Welcome to ChanticleerWithin 30 minutes of Philadelphia, Chanticleer is one of the great gardens of the region. We are celebrating two anniversaries in 2013 - our centennial as the Rosengarten estate and 20th year as a public garden. Come discover why London's Financial Times calls us "planted to perfection."
The Chanticleer Story
The Chanticleer estate dates from the early 20th-century, when land along the Main Line of the Pennsylvania Railroad was developed for summer homes to escape the heat of Philadelphia. Adolph Rosengarten, Sr., and his wife Christine chose the Wayne-St. Davids area to build their country retreat. The family's pharmaceutical firm would become part of Merck & Company in the 1920s.
The Rosengartens hired architect and former classmate Charles L. Borie to design the house, which was completed in 1913. Landscape architect Thomas Sears designed the terraces as extensions of the house. A 1924 addition converted the summer home into a year-round residence and the family moved here permanently.
Mr. Rosengarten's humor is evident in naming his home after the estate "Chanticlere" in Thackeray's 1855 novel The Newcomes. The fictional Chanticlere was "mortgaged up to the very castle windows" but "still the show of the county." Playing on the word, which is synonymous with "rooster," the Rosengartens used rooster motifs throughout the estate.
Adolph and Christine gave their two children homes as wedding presents. They purchased a neighboring property for son Adolph, Jr. and his bride Janet Newlin in 1933. It is now the site of the Ruin. Daughter Emily's house, located at today's visitor entrance, was built for her in 1935. It is presently used for offices and classrooms.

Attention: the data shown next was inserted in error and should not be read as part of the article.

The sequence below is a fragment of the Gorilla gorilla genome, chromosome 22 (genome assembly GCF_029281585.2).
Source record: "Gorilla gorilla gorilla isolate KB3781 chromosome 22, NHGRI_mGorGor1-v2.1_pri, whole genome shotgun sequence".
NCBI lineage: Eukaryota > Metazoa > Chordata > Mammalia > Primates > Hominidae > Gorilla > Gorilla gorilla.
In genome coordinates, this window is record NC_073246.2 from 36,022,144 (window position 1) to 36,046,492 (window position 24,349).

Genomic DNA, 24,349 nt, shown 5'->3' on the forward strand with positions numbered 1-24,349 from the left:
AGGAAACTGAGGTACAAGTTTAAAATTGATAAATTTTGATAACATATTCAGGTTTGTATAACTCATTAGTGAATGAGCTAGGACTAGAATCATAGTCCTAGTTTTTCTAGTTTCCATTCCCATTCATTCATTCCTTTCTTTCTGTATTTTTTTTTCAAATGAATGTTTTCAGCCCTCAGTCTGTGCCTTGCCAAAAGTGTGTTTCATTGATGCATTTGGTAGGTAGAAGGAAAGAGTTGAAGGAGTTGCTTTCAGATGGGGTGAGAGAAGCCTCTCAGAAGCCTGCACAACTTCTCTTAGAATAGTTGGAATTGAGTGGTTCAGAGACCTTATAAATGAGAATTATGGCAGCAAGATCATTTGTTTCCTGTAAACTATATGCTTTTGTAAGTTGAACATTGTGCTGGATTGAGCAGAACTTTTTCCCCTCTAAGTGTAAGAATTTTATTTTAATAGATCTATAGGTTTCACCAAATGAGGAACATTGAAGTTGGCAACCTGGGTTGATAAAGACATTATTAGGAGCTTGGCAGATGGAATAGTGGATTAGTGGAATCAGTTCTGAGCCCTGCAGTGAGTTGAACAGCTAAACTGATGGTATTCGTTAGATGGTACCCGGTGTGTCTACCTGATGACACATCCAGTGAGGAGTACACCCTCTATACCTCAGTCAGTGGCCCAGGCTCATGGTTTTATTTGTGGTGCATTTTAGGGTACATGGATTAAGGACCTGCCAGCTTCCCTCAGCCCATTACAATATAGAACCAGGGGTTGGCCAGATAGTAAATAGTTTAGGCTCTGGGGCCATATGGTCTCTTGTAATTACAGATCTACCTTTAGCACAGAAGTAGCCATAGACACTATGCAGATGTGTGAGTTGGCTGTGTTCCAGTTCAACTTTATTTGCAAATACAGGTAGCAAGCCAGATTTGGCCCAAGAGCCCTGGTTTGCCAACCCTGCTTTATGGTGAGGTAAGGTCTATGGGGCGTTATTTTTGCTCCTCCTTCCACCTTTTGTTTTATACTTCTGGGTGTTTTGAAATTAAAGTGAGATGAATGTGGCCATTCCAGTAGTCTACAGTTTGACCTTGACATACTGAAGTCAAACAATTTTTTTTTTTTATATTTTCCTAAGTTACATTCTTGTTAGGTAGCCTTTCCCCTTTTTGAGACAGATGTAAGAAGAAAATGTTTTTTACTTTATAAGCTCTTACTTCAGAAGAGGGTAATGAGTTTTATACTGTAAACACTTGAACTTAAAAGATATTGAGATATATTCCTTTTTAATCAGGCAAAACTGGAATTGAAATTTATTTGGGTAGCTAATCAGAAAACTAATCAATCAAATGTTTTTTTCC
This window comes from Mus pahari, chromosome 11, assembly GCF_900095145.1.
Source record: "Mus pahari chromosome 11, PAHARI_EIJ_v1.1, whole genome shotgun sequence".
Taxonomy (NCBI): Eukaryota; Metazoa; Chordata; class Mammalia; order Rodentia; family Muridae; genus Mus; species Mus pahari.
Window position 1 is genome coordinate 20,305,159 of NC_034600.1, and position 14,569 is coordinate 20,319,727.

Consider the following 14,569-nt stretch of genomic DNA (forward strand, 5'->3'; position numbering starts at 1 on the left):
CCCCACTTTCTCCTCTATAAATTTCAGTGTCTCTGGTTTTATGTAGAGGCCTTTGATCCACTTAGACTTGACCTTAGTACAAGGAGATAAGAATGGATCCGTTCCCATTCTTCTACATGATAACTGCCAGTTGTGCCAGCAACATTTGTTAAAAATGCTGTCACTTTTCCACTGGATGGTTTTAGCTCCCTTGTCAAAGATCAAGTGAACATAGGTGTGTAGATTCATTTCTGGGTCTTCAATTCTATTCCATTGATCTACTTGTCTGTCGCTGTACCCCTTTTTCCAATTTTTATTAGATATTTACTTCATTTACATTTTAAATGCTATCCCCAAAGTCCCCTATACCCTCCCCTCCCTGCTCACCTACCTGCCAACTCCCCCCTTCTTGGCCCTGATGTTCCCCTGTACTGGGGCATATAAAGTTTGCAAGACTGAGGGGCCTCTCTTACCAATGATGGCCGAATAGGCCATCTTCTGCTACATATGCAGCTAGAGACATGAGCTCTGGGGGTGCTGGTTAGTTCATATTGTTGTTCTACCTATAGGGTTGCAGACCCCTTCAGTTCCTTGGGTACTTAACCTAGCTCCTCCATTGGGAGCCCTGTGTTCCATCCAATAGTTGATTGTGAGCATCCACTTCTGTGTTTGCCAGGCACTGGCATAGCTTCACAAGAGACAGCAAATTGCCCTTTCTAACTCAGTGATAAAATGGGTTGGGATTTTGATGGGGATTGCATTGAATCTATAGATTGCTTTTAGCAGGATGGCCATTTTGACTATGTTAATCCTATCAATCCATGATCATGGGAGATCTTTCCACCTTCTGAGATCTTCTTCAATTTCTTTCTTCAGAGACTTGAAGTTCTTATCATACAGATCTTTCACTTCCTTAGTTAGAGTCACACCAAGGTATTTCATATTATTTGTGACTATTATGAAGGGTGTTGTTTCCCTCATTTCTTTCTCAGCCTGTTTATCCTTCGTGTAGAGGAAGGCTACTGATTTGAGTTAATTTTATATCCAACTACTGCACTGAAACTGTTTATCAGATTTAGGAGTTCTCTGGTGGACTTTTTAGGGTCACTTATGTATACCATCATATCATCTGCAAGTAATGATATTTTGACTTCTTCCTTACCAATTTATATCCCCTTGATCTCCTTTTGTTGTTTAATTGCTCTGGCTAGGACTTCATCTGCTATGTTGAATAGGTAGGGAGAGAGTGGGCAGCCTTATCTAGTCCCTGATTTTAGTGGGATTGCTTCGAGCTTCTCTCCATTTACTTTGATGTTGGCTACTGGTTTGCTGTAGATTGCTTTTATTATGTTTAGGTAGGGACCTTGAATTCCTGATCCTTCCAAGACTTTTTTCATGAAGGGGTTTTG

Adolph, Jr., bought his sister's portion of the estate following her death in the 1980s. He didn't move into the main house, but used it for entertaining and kept it as it was when the family lived there. The house is open for tours by reservation. Adolph, Jr., left the entire property for the enjoyment and education of the public following his death in 1990. A seven-member Board of Directors, five of whom are Rosengarten relatives, oversees The Chanticleer Foundation. The garden opened to the public in 1993. There are 17 full-time staff, of whom two manage facilities and 12 are gardeners and groundskeepers.
News & Events
Full Parking Lot
Our parking lot may fill on busy weekends and on Friday evenings and you may need to wait until there is an opening. To avoid this, come when the weather is not perfect and arrive earlier in the day. Car pooling helps!
Noted Photographers return:
Roger Foley on June 21-23 and
Allen Rokach on October 25-27.
Early Openings in 2013
The garden will open at 8:00am on Saturday July 27th, and Saturday, September 21st.
Woody Plant Conference
The conference will be held at
Scott Arboretum on Friday, July 19, 2013.
For more information see the Woody Plant Conference website.
Join Chanticleer gardener Emma Seniuk at the Paoli Library to explore vegetables and herbs. Register on the Paoli Library website.
Chanticleer In the News
High praise from the
Philadelphia Inquirer, and from London's Financial Times.
The Art of Gardening at Great Dixter
Britain's fabulous Great Dixter is holding a series of symposia on May 18-25, September 7-14, and November 2-9, 2013. Learn how to garden the Great Dixter way with Head Gardener Fergus Garrett.